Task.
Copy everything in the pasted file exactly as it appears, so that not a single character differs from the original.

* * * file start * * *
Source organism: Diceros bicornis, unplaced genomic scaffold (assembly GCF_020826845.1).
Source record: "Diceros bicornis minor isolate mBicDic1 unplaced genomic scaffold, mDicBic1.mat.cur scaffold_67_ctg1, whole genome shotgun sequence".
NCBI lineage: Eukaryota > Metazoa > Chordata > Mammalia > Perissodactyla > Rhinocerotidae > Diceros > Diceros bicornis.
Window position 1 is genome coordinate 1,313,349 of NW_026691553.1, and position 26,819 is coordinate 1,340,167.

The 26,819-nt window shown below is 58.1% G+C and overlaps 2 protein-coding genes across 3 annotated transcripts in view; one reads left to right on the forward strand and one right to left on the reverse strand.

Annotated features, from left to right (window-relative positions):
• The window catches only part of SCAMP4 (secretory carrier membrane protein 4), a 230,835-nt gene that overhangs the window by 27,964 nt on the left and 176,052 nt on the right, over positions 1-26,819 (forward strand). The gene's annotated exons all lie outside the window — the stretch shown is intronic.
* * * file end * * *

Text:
Source organism: Diceros bicornis, unplaced genomic scaffold (assembly GCF_020826845.1).
Source record: "Diceros bicornis minor isolate mBicDic1 unplaced genomic scaffold, mDicBic1.mat.cur scaffold_67_ctg1, whole genome shotgun sequence".
NCBI lineage: Eukaryota > Metazoa > Chordata > Mammalia > Perissodactyla > Rhinocerotidae > Diceros > Diceros bicornis.
Window position 1 is genome coordinate 1,313,349 of NW_026691553.1, and position 26,819 is coordinate 1,340,167.

The 26,819-nt window shown below is 58.1% G+C and overlaps 2 protein-coding genes across 3 annotated transcripts in view; one reads left to right on the forward strand and one right to left on the reverse strand.

Annotated features, from left to right (window-relative positions):
• The window catches only part of SCAMP4 (secretory carrier membrane protein 4), a 230,835-nt gene that overhangs the window by 27,964 nt on the left and 176,052 nt on the right, over positions 1-26,819 (forward strand). The gene's annotated exons all lie outside the window — the stretch shown is intronic.